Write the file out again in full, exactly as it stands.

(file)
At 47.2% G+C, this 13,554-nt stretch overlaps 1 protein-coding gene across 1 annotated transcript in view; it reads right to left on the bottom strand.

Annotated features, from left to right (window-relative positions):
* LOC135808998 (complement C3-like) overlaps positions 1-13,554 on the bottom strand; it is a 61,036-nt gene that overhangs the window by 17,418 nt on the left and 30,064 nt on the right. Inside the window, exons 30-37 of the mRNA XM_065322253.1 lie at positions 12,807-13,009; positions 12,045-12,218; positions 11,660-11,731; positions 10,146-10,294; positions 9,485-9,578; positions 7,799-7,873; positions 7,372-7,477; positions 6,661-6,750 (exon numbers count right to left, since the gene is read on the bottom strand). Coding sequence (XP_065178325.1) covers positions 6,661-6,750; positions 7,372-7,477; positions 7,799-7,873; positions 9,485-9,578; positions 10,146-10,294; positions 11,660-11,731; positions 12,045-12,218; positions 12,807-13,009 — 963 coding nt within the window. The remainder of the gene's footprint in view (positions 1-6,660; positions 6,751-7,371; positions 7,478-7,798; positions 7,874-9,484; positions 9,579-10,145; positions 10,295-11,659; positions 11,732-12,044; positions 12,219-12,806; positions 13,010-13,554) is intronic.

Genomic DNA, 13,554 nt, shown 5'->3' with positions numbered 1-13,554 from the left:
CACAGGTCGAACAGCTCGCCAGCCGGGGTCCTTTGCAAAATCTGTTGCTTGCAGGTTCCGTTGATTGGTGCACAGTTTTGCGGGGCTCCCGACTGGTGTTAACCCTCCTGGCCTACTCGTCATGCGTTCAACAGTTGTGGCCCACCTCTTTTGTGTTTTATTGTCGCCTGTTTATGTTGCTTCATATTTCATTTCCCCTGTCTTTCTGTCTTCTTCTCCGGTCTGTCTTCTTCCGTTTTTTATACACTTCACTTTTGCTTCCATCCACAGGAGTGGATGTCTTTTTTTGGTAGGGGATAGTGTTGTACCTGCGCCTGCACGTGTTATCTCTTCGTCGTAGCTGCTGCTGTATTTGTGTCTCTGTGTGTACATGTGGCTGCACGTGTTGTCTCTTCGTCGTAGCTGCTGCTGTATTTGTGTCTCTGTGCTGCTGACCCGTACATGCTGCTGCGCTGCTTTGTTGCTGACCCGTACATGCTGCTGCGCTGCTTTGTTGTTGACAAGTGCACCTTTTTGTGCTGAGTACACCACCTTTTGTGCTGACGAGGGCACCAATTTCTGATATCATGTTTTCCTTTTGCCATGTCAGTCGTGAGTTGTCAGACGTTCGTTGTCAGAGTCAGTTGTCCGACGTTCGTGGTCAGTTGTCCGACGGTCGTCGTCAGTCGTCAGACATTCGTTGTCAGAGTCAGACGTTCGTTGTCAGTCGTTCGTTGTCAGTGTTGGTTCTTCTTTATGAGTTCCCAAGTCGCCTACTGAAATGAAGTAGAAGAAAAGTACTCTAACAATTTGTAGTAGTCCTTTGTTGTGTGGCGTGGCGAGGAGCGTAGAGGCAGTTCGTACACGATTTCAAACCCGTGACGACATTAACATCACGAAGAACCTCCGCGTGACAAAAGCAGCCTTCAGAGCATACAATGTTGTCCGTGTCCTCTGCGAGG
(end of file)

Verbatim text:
At 47.2% G+C, this 13,554-nt stretch overlaps 1 protein-coding gene across 1 annotated transcript in view; it reads right to left on the bottom strand.

Annotated features, from left to right (window-relative positions):
* LOC135808998 (complement C3-like) overlaps positions 1-13,554 on the bottom strand; it is a 61,036-nt gene that overhangs the window by 17,418 nt on the left and 30,064 nt on the right. Inside the window, exons 30-37 of the mRNA XM_065322253.1 lie at positions 12,807-13,009; positions 12,045-12,218; positions 11,660-11,731; positions 10,146-10,294; positions 9,485-9,578; positions 7,799-7,873; positions 7,372-7,477; positions 6,661-6,750 (exon numbers count right to left, since the gene is read on the bottom strand). Coding sequence (XP_065178325.1) covers positions 6,661-6,750; positions 7,372-7,477; positions 7,799-7,873; positions 9,485-9,578; positions 10,146-10,294; positions 11,660-11,731; positions 12,045-12,218; positions 12,807-13,009 — 963 coding nt within the window. The remainder of the gene's footprint in view (positions 1-6,660; positions 6,751-7,371; positions 7,478-7,798; positions 7,874-9,484; positions 9,579-10,145; positions 10,295-11,659; positions 11,732-12,044; positions 12,219-12,806; positions 13,010-13,554) is intronic.

Genomic DNA, 13,554 nt, shown 5'->3' with positions numbered 1-13,554 from the left:
CACAGGTCGAACAGCTCGCCAGCCGGGGTCCTTTGCAAAATCTGTTGCTTGCAGGTTCCGTTGATTGGTGCACAGTTTTGCGGGGCTCCCGACTGGTGTTAACCCTCCTGGCCTACTCGTCATGCGTTCAACAGTTGTGGCCCACCTCTTTTGTGTTTTATTGTCGCCTGTTTATGTTGCTTCATATTTCATTTCCCCTGTCTTTCTGTCTTCTTCTCCGGTCTGTCTTCTTCCGTTTTTTATACACTTCACTTTTGCTTCCATCCACAGGAGTGGATGTCTTTTTTTGGTAGGGGATAGTGTTGTACCTGCGCCTGCACGTGTTATCTCTTCGTCGTAGCTGCTGCTGTATTTGTGTCTCTGTGTGTACATGTGGCTGCACGTGTTGTCTCTTCGTCGTAGCTGCTGCTGTATTTGTGTCTCTGTGCTGCTGACCCGTACATGCTGCTGCGCTGCTTTGTTGCTGACCCGTACATGCTGCTGCGCTGCTTTGTTGTTGACAAGTGCACCTTTTTGTGCTGAGTACACCACCTTTTGTGCTGACGAGGGCACCAATTTCTGATATCATGTTTTCCTTTTGCCATGTCAGTCGTGAGTTGTCAGACGTTCGTTGTCAGAGTCAGTTGTCCGACGTTCGTGGTCAGTTGTCCGACGGTCGTCGTCAGTCGTCAGACATTCGTTGTCAGAGTCAGACGTTCGTTGTCAGTCGTTCGTTGTCAGTGTTGGTTCTTCTTTATGAGTTCCCAAGTCGCCTACTGAAATGAAGTAGAAGAAAAGTACTCTAACAATTTGTAGTAGTCCTTTGTTGTGTGGCGTGGCGAGGAGCGTAGAGGCAGTTCGTACACGATTTCAAACCCGTGACGACATTAACATCACGAAGAACCTCCGCGTGACAAAAGCAGCCTTCAGAGCATACAATGTTGTCCGTGTCCTCTGCGAGG